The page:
Drought poses risk to corn, soybeans in Argentina
updated 7:37 AM EST, Wed January 11, 2012
A combine harvests soybeans in a field in the locality of Perez Millan, Argentina. Crops could be damaged by ongoing drought.
- NEW: CNN meteorologist says drought has been worsened by an ongoing heat wave
- La Nina dry spell worries agricultural producers
- Corn and soybeans are important revenue makers in Argentina
- Agriculture minister calls for calm until situation becomes clearer
(CNN) -- Rain in Argentina on Tuesday brought some relief to the drought-stricken central part of the country, but concerns remained.
The persistent dry spell, blamed on La Niña, has not only worried agricultural producers, but could affect tax revenues, officials say.
Two of the crops most affected by the drought, corn and soybeans, are important revenue-makers for the government through taxes, said Carlos Casamiquela, director of the National Institute of Agricultural Technology.
If the soybean crops are damaged as much as some forecasts predict and international prices rise, the revenue the government can pull in would be affected, he said.
The minister of agriculture, Norberto Yahuar, asked for calm until a clearer picture emerges. Government aid would be available to those affected by the drought, he said.
Yahuar called a meeting of the country's agricultural emergency commission on Thursday to evaluate the situation, he said. The true amount and cost of the damages caused by the weather likely will not be known until mid-February, he said.
Cordoba, Sante Fe, and areas west of Buenos Aires only received about 20% of normal precipitation in December, CNN meteorologist Taylor Ward said.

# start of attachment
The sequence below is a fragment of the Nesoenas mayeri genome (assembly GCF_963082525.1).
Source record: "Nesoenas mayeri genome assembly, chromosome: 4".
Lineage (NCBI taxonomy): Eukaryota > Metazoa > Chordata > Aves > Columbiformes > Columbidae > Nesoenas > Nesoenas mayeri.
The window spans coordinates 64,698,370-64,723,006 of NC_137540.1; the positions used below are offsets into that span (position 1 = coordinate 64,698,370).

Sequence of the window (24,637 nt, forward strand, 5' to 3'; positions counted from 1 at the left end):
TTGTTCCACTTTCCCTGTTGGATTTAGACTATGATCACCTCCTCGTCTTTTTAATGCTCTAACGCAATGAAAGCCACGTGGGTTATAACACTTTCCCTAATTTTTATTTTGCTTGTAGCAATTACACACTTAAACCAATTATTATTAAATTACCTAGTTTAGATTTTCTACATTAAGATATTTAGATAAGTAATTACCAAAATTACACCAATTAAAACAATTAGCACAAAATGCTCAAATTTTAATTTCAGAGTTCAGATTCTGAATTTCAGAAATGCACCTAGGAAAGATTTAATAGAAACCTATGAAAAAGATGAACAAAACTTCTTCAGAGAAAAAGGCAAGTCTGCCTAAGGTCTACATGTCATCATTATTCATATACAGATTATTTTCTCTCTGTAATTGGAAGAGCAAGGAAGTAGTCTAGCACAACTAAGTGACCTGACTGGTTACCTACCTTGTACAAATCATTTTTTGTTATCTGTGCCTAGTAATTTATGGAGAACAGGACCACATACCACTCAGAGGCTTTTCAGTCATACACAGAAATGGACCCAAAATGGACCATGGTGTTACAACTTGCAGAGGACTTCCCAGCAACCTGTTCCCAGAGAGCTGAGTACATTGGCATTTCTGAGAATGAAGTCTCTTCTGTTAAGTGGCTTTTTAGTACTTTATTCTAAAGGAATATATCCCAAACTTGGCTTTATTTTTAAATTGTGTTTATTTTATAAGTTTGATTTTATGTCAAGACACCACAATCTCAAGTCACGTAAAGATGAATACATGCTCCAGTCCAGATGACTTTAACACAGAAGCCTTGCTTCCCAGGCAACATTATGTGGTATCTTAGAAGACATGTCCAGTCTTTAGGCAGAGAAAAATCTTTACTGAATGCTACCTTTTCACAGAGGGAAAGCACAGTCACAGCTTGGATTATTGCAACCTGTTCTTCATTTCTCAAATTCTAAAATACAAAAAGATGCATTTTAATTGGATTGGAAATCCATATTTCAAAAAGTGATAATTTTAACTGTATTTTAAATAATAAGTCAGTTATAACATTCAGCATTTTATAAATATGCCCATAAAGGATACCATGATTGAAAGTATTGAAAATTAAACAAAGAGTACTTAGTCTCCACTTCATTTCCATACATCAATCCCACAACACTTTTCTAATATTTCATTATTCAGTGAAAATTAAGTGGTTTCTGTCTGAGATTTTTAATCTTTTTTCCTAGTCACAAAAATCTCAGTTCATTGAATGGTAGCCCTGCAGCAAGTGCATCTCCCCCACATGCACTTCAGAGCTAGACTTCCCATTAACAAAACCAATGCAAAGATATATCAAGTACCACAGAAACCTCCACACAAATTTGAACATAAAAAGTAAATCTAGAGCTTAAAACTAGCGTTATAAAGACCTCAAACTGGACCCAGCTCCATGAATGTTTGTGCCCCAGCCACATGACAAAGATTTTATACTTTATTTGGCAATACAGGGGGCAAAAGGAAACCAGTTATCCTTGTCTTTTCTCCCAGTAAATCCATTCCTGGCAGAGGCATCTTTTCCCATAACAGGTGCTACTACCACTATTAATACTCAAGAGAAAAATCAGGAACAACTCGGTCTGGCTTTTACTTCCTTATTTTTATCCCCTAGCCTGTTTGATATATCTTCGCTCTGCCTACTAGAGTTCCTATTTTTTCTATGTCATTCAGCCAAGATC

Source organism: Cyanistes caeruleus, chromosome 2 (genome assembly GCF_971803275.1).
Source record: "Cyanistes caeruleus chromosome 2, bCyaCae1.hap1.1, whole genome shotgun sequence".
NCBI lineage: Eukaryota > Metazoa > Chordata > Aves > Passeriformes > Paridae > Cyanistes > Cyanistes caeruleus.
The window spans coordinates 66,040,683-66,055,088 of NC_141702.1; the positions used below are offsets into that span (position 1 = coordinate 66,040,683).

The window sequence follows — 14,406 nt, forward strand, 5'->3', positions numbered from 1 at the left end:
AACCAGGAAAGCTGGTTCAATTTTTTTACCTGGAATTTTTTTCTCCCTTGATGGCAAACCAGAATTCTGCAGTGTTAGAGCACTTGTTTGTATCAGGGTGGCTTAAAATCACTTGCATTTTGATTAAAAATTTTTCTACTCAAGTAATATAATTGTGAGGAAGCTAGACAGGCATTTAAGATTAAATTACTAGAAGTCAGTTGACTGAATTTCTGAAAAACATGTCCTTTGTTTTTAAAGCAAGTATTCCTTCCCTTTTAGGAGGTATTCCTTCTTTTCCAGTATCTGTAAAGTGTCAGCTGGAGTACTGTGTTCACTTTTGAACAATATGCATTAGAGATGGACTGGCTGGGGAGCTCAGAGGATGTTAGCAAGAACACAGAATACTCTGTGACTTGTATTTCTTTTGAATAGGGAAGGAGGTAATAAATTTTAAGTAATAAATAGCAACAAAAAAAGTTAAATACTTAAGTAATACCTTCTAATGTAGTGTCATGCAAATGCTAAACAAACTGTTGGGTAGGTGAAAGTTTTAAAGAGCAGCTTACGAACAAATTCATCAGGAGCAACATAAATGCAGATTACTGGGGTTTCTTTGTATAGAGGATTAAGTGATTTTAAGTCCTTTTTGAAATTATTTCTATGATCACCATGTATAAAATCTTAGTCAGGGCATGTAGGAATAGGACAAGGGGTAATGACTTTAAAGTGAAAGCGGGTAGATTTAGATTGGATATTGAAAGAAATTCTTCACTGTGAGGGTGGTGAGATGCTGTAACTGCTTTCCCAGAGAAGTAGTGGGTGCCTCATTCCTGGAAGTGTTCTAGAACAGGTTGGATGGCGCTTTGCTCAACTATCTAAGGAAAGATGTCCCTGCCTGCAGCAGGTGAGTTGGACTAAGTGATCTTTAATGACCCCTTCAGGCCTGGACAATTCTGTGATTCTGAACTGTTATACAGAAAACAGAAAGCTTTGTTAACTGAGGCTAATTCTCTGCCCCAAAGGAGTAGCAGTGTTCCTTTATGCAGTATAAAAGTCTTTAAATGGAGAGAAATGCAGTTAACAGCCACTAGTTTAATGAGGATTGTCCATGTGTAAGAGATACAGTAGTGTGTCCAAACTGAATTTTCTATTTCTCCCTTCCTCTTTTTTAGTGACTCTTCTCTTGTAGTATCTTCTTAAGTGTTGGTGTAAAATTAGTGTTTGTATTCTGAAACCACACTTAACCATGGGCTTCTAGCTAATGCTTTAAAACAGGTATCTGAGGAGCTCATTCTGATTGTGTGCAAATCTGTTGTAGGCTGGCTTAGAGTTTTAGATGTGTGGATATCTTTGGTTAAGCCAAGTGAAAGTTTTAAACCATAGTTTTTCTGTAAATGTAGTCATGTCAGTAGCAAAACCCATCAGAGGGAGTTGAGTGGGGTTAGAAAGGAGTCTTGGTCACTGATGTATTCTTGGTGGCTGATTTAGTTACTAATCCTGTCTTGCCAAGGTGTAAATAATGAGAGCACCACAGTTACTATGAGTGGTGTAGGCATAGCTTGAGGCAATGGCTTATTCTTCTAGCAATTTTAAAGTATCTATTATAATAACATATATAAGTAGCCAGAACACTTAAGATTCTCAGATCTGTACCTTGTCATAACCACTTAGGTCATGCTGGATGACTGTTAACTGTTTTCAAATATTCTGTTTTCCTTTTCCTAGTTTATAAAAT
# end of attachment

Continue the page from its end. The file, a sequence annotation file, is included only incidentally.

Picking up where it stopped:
The drought has been worsened by an ongoing heat wave, he said.
Temperatures in Buenos Aires have been above 30 degrees Celsius (86 degrees Fahrenheit) for the past 15 days, Ward said. The average high temperature there is 28 degrees Celsius (82 degrees Fahrenheit).
Part of complete coverage on
updated 10:26 AM EST, Wed February 6, 2013
Advocates say the exam includes unnecessarily invasive and irrelevant procedures -- like a so-called "two finger" test.
updated 7:09 PM EST, Tue February 5, 2013
Supplies of food, clothing and fuel are running short in Damascus and people are going hungry as the civil war drags on.
updated 1:01 PM EST, Wed February 6, 2013
Supporters of Richard III want a reconstruction of his head to bring a human aspect to a leader portrayed as a murderous villain.
updated 10:48 AM EST, Tue February 5, 2013
Robert Fowler spent 130 days held hostage by the same al Qaeda group that was behind the Algeria massacre. He shares his experience.
updated 12:07 AM EST, Wed February 6, 2013
As "We are the World" plays, a video shows what looks like a nuclear attack on the U.S. Jim Clancy reports on a bizarre video from North Korea.
The relationship is, once again, cold enough to make Obama's much-trumpeted "reset" in Russian-U.S. relations seem thoroughly off the rails.
Ten years on, what do you think the Iraq war has changed in you, and in your country? Send us your thoughts and experiences.
updated 7:15 AM EST, Tue February 5, 2013
Musician Daniela Mercury has sold more than 12 million albums worldwide over a career span of nearly 30 years.
Photojournalist Alison Wright travelled the world to capture its many faces in her latest book, "Face to Face: Portraits of the Human Spirit."
updated 7:06 PM EST, Tue February 5, 2013
Europol claims 380 soccer matches, including top level ones, were fixed - as the scandal widens, CNN's Dan Rivers looks at how it's done.
updated 7:37 AM EST, Wed February 6, 2013
That galaxy far, far away is apparently bigger than first thought. The "Star Wars" franchise will get two spinoff movies, Disney announced.
updated 2:18 AM EST, Fri February 8, 2013
It's an essential part of any trip, an activity we all take part in. Yet almost none of us are any good at it. Souvenir buying is too often an obligatory slog.